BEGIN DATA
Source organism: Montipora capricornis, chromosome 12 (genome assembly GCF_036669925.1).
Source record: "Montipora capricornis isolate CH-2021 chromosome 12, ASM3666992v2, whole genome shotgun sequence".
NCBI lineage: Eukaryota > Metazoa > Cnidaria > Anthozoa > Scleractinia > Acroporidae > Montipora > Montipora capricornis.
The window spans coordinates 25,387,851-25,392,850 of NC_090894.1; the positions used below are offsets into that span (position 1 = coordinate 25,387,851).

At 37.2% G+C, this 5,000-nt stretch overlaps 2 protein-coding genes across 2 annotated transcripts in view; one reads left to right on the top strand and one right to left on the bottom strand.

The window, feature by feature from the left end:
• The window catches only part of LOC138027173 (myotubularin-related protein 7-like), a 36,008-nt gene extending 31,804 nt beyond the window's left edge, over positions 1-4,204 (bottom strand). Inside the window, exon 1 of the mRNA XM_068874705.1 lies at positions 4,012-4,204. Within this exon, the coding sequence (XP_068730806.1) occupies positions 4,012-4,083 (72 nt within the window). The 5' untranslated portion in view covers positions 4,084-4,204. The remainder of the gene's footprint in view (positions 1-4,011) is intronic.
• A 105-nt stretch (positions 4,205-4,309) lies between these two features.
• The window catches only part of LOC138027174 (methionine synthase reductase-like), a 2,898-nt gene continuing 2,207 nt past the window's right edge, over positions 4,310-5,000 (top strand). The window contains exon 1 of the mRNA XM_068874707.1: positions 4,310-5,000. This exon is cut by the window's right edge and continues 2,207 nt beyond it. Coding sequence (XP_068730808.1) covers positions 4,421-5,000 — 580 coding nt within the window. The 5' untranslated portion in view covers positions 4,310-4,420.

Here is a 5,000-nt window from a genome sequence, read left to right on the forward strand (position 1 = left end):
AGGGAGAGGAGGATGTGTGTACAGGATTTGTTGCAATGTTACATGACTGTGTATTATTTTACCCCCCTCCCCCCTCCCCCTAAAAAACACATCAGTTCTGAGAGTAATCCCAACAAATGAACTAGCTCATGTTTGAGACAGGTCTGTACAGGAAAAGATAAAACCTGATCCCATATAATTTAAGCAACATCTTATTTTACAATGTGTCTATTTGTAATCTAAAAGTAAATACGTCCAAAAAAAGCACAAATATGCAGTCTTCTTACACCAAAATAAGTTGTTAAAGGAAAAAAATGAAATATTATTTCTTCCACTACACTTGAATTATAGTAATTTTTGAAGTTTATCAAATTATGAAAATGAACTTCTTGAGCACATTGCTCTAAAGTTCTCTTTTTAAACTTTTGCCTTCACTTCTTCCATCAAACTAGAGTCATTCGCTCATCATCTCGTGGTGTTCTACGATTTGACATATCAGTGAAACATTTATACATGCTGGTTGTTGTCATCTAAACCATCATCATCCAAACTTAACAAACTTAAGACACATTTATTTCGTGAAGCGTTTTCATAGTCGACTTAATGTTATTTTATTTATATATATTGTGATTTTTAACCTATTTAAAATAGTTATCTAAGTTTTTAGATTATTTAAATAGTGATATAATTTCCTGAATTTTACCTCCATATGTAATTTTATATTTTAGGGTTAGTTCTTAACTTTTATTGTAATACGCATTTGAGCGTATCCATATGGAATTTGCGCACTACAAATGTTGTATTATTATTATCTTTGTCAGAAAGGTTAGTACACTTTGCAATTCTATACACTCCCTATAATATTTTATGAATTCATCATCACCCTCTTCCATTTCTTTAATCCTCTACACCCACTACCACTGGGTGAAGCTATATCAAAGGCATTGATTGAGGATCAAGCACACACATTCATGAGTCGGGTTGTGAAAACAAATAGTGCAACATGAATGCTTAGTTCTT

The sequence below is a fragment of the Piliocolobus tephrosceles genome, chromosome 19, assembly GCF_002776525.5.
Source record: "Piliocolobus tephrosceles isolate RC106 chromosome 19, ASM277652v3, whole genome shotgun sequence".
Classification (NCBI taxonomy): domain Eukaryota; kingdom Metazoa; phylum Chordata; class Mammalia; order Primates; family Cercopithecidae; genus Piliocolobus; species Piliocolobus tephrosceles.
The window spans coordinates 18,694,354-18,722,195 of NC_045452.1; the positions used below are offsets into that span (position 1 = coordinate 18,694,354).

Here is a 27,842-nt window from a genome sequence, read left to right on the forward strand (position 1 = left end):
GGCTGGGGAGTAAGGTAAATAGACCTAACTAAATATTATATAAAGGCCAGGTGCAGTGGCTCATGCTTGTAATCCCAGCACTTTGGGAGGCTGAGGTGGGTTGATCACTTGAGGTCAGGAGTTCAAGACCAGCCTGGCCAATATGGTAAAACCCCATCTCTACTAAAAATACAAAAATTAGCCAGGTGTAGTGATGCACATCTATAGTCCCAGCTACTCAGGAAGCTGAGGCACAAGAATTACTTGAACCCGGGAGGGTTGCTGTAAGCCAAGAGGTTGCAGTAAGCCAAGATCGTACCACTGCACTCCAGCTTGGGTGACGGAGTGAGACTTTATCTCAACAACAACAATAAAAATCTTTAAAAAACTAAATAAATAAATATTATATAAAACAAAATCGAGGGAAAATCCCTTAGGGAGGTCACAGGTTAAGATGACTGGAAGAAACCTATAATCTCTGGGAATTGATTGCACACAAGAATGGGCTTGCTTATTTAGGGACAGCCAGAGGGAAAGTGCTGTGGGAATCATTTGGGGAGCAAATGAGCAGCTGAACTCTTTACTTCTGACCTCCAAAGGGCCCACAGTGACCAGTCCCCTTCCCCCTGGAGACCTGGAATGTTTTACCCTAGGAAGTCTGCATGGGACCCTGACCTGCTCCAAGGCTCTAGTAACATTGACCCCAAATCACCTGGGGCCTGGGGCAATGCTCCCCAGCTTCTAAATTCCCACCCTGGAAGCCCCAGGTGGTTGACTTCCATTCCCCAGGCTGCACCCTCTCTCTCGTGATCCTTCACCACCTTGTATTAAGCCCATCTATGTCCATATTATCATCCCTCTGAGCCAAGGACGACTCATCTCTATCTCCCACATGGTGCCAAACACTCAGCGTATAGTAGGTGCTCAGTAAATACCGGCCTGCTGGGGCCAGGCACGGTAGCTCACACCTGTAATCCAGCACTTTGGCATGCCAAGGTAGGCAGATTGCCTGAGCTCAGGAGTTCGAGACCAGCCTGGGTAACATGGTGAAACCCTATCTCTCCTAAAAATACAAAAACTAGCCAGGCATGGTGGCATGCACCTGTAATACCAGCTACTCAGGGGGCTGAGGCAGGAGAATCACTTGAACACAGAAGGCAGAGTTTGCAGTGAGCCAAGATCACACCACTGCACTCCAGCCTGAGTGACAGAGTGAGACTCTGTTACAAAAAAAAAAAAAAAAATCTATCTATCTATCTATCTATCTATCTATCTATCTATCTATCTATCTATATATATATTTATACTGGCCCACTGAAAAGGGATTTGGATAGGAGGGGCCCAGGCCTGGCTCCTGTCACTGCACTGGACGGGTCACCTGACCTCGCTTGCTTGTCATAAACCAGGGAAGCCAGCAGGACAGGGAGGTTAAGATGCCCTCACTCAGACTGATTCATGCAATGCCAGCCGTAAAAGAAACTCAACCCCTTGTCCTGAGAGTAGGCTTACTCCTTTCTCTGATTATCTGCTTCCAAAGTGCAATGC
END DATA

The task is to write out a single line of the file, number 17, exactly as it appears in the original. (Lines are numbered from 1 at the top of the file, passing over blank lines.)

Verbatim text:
GGCTGGGGAGTAAGGTAAATAGACCTAACTAAATATTATATAAAGGCCAGGTGCAGTGGCTCATGCTTGTAATCCCAGCACTTTGGGAGGCTGAGGTGGGTTGATCACTTGAGGTCAGGAGTTCAAGACCAGCCTGGCCAATATGGTAAAACCCCATCTCTACTAAAAATACAAAAATTAGCCAGGTGTAGTGATGCACATCTATAGTCCCAGCTACTCAGGAAGCTGAGGCACAAGAATTACTTGAACCCGGGAGGGTTGCTGTAAGCCAAGAGGTTGCAGTAAGCCAAGATCGTACCACTGCACTCCAGCTTGGGTGACGGAGTGAGACTTTATCTCAACAACAACAATAAAAATCTTTAAAAAACTAAATAAATAAATATTATATAAAACAAAATCGAGGGAAAATCCCTTAGGGAGGTCACAGGTTAAGATGACTGGAAGAAACCTATAATCTCTGGGAATTGATTGCACACAAGAATGGGCTTGCTTATTTAGGGACAGCCAGAGGGAAAGTGCTGTGGGAATCATTTGGGGAGCAAATGAGCAGCTGAACTCTTTACTTCTGACCTCCAAAGGGCCCACAGTGACCAGTCCCCTTCCCCCTGGAGACCTGGAATGTTTTACCCTAGGAAGTCTGCATGGGACCCTGACCTGCTCCAAGGCTCTAGTAACATTGACCCCAAATCACCTGGGGCCTGGGGCAATGCTCCCCAGCTTCTAAATTCCCACCCTGGAAGCCCCAGGTGGTTGACTTCCATTCCCCAGGCTGCACCCTCTCTCTCGTGATCCTTCACCACCTTGTATTAAGCCCATCTATGTCCATATTATCATCCCTCTGAGCCAAGGACGACTCATCTCTATCTCCCACATGGTGCCAAACACTCAGCGTATAGTAGGTGCTCAGTAAATACCGGCCTGCTGGGGCCAGGCACGGTAGCTCACACCTGTAATCCAGCACTTTGGCATGCCAAGGTAGGCAGATTGCCTGAGCTCAGGAGTTCGAGACCAGCCTGGGTAACATGGTGAAACCCTATCTCTCCTAAAAATACAAAAACTAGCCAGGCATGGTGGCATGCACCTGTAATACCAGCTACTCAGGGGGCTGAGGCAGGAGAATCACTTGAACACAGAAGGCAGAGTTTGCAGTGAGCCAAGATCACACCACTGCACTCCAGCCTGAGTGACAGAGTGAGACTCTGTTACAAAAAAAAAAAAAAAAATCTATCTATCTATCTATCTATCTATCTATCTATCTATCTATCTATCTATATATATATTTATACTGGCCCACTGAAAAGGGATTTGGATAGGAGGGGCCCAGGCCTGGCTCCTGTCACTGCACTGGACGGGTCACCTGACCTCGCTTGCTTGTCATAAACCAGGGAAGCCAGCAGGACAGGGAGGTTAAGATGCCCTCACTCAGACTGATTCATGCAATGCCAGCCGTAAAAGAAACTCAACCCCTTGTCCTGAGAGTAGGCTTACTCCTTTCTCTGATTATCTGCTTCCAAAGTGCAATGC